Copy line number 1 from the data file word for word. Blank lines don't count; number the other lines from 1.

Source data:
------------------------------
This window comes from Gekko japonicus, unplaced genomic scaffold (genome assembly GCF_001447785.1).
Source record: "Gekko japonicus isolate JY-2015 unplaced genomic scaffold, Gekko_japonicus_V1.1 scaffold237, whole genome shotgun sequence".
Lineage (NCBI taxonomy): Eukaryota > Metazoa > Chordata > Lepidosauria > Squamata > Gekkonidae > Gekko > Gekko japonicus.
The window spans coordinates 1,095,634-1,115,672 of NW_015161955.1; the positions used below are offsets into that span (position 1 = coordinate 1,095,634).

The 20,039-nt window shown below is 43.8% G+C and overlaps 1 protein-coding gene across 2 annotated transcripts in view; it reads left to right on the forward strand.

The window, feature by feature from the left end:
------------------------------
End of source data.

This window comes from Gekko japonicus, unplaced genomic scaffold (genome assembly GCF_001447785.1).